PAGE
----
Security, privacy, airports, travel and government regulations

21 Nov

They who can give up essential liberty to obtain a little temporary safety, deserve neither liberty nor safety.

~Benjamin Franklin~

This should have been blazed across every headline in America after 9/11 when everyone wanted nothing more than a bit of security that we were not going to be under attack by terrorist groups from all over the world, all trying to kill as many people as they could, and apparently completely disregarding their own safety and well being.  Instead, one bill after another sacrificed American liberties for something as transient as security.

In the name of security, we now have no privacy, no personal dignity, if we are to enter an airport with even the remotest possibility of flying.  Invasive search tactics are now the price, along with plenty of hard earned dollars, for a flight anywhere.  You don’t need to worry about “racial profiling” in terms of this invasion now though–everyone gets to enjoy it.  Refusing also has a price tag–about $11,000 and your presence in a jail cell for an unspecified period of time, according to numerous news reports.
Is it really necessary?  Apparently SOMEBODY thinks so.  People are still flying, so they must think the price is worth the flight.  But in reality, the price for many people is the price of using mass transit or leaving the United States to visit another country for any reason.  In the United States, we don’t really have a useful train system, so that’s not usually a consideration for traveling.  Bus travel is also not highly regarded, as bus stops are notoriously unpleasant, dangerous, and uncomfortable, and the bus rides themselves aren’t much better.  Both trains and buses take inordinate amounts of time to travel any distance as well, and few people I know have considered them for travel a second time.  That pushes Americans back on the highways in their automobiles, and of course, that will help boost both the oil and automobile industries once again.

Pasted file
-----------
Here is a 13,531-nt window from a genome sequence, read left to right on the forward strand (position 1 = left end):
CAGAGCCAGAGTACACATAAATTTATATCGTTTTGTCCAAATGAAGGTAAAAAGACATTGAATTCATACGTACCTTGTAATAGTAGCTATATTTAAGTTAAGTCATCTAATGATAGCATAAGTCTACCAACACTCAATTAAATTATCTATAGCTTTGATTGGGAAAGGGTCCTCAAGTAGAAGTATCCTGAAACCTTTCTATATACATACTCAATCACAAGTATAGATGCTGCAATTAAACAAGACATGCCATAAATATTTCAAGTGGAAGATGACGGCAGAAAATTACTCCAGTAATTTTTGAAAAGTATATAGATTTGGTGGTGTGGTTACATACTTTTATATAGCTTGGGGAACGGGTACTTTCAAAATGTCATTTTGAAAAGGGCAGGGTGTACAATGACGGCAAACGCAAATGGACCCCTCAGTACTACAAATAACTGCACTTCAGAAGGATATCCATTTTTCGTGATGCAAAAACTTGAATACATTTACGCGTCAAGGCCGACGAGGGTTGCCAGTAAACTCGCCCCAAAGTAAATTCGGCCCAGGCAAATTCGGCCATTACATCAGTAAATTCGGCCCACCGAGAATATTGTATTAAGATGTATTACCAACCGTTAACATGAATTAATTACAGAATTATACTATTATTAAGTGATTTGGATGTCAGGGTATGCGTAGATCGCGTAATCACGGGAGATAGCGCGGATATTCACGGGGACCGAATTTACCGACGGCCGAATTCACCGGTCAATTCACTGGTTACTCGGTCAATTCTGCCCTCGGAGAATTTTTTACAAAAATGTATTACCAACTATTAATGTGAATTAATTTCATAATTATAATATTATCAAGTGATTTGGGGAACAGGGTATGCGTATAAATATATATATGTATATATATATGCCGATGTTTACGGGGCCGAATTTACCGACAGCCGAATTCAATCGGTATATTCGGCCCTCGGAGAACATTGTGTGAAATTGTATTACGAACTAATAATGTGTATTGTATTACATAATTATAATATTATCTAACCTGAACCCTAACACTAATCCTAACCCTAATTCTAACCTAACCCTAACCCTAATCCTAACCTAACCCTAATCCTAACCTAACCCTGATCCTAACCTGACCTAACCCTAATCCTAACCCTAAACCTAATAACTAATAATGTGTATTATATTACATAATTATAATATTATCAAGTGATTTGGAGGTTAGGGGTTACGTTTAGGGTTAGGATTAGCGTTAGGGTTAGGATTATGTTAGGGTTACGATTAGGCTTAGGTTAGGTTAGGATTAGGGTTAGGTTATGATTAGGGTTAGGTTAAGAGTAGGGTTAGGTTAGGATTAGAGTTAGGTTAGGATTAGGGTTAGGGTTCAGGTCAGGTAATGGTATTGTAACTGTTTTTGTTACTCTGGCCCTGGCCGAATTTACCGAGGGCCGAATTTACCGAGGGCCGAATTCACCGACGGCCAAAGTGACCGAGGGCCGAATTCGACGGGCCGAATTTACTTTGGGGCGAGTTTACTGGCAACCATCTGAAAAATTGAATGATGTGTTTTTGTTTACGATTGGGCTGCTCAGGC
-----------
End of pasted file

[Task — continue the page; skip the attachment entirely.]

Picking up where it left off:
It almost looks like a concerted effort to end air travel, and is really nothing more than a single step from requiring all travelers to strip, submit to searches while naked, then don paper garments for their travels.  Of course their garments would be disposed of rather than returned to them, as it would be a biohazard as well as a security risk to fly these potentially tainted garments to their destination.  Then again, maybe that isn’t a bad idea.  It would be much cheaper than purchasing all of those super scanners and getting them into operation, as all travelers would be forced to pay a disposal fee for their garments as well as purchase the paper garments for their journey.  No more expensive cameras, fancy souvenirs, or expensive electronics on board a flight–anything like that would be flown on a dedicated cargo plane, for an extra fee, of course.  Why else did airlines start charging extra for luggage last year already?

 

I’m not a prude, but I also choose to wear clothing in public.  I think people who secretly photograph others in situations such as the restroom, changing room, under their skirts, etc. should be prosecuted and convicted of a felony crime.  It’s invasive, and most states consider that behavior a crime.  However, the same type of behavior is legal when it’s garnished with terms such as “airport security” and “flight security.”  The real kicker is that if you opt out, then you will be charged with a crime and if convicted, face jail time and an $11,000 fine.  For disagreeing.

You know, when I get to thinking about it, I never was all that fond of flying.  In addition, it’s expensive enough that if 2 or more people are going OR if you have two bags…it’s cheaper to drive.  For a lot of flights that were once real conveniences to travelers and businessmen alike, it’s also now faster to drive.  By the time you arrive with enough time to park, check in, get through security’s invasive check, and then board, you still have to get off the ground, land, find your luggage again, IF it made it to your destination in one piece, (remember that song about the broken guitar???) Then, you still have to get transportation to get around at your destination (or depend on taxis/friends/relatives to drive you around) before you have to repeat it all to go home.  Yeah…sounds fun, especially when you get to endure a federally funded sexual assault along the way.

No thanks.  I am looking at road trips with a whole new sense of anticipation.  I wonder how long before those are made equally as expensive, impractical, time consuming, difficult, and humiliating? 

We can’t have it all.  Security means that “Big Brother” takes care of you, I guess.  Liberty means you gotta take your chances.

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